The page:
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SKWAK Illustrates A Colorful, Maniacal World For Beautiful/Decay’s Issue J

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SKWAK is a French illustrator who draws elaborate crowds of what he calls “maniacs”: colorful characters who skitter and dance together with a look of celebratory absurdity. SKWAK is no stranger to Beautiful/Decay; over the past few years he’s collaborated with us on various projects, using his signature style to design kooky merchandise for our shop.

SKWAK is our cover artist for Beautiful/Decay Issue J, a magazine that focuses on groundbreaking artists with offbeat styles that oppose the elitism often associated with mainstream art. Also featured in the issue is Michael Scoggins, who draws nostalgic and self-exploratory images on crumpled pieces of notepaper, as well as Misaki Kawai, who creates expressive craft art with a raw, intentionally “amateur” aesthetic. As one of our most popular magazines, Issue J is sure to delight you with its curated collection of artists that strive to do things their own way.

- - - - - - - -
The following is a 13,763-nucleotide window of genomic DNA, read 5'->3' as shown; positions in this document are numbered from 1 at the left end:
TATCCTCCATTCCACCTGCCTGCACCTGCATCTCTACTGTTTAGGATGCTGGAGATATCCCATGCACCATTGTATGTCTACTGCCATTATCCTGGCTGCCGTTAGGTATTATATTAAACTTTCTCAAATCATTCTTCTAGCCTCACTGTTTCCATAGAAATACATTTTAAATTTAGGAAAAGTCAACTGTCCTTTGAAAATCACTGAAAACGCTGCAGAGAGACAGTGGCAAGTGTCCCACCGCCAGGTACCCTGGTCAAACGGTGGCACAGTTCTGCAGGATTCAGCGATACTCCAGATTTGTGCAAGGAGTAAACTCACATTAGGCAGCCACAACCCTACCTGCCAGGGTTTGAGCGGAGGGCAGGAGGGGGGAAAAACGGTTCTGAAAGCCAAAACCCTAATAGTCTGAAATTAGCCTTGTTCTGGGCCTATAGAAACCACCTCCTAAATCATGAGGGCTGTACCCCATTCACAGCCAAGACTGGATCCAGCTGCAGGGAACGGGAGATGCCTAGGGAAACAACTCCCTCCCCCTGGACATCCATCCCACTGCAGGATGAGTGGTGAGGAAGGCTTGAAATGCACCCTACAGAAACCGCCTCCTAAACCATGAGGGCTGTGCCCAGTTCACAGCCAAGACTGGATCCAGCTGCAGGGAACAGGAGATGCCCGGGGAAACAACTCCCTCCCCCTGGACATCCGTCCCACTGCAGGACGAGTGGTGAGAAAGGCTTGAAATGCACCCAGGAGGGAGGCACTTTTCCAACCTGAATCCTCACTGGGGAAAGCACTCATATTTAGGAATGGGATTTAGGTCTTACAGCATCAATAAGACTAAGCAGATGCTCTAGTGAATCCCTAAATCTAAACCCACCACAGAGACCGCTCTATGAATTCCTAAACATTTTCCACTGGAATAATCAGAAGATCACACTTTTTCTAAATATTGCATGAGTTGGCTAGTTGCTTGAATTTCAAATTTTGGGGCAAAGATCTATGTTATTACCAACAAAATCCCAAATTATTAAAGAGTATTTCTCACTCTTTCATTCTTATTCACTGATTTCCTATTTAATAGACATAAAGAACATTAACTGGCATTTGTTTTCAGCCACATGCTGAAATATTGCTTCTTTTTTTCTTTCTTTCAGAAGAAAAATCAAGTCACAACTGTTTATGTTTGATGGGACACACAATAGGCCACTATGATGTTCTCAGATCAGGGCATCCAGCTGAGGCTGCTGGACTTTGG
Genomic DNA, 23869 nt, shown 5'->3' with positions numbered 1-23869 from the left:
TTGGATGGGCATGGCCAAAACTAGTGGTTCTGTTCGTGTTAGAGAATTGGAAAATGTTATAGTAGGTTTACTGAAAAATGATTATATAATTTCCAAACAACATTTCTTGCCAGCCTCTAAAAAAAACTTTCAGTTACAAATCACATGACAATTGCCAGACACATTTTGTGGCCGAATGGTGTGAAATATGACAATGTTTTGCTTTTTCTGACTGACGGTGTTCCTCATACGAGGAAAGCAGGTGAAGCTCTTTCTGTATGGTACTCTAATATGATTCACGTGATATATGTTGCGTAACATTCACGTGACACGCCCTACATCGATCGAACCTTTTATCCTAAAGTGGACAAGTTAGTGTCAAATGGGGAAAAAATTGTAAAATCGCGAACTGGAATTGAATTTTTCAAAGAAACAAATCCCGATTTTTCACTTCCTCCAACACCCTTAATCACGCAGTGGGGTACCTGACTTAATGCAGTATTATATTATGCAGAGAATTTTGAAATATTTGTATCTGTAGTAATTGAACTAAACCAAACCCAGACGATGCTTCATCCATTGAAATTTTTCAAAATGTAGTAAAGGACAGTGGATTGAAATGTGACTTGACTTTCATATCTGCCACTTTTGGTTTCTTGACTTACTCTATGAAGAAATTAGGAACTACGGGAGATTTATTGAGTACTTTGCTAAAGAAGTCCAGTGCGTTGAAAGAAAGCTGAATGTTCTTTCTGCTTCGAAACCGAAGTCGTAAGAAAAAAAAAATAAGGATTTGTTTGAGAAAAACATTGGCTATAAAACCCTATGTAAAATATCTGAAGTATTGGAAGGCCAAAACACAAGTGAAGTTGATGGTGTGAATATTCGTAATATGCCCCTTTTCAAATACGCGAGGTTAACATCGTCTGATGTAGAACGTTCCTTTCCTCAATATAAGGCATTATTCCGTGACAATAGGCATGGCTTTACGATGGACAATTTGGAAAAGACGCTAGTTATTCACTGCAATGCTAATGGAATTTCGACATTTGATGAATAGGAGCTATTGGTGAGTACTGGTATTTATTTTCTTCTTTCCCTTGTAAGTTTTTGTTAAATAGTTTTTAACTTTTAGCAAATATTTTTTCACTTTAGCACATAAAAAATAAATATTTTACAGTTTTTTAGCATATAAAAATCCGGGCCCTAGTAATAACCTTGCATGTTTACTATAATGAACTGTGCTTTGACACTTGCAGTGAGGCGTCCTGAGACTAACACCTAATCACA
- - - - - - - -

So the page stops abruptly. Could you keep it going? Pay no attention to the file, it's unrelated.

We interviewed SKWAK in 2011, giving us fascinating insight into his art. Featured here today are some of the pieces he’s produced in more recent years. Among the works are the eye-catching, jittering throngs of his maniacs; wide-eyed and grinning, they mesh together amongst vibrant patterns and cartoon images of eyeballs and snakes—as well as more subtly sinister depictions of skulls and dismemberment. Among these mad assemblages are a couple of individual character drawings, wherein he focuses on illustrating the bodies of his maniacs with the same colorful, psychedelic fever. In the past few months, SKWAK has also embellished classical busts with his undulating line work.

Immerse yourself in the eccentric world of SKWAK and similar artists by picking up a copy of Beautiful/Decay’s Issue J, available here.

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Mankind Mag


The lovely and talented Erin from Design For Mankind has done it again with a brand new Mankind mag- the “Pretty Issue,” an interesting thematic idea for a zine! I love that the model on the cover also has super short, androgynous pixie cut- not your typical depiction of “pretty” and yet she is gorgeous! More of our favorite spreads below- go HERE to download the latest issue!


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Leah Beach Is Waiting

Leah Beach’s Waiting series documents patients living with Alzheimer’s disease at an assistant living  home in Rehoboth Beach, Delaware. The project was inspired by Leah’s many visits with her great grandmother who has Alzheimer’s.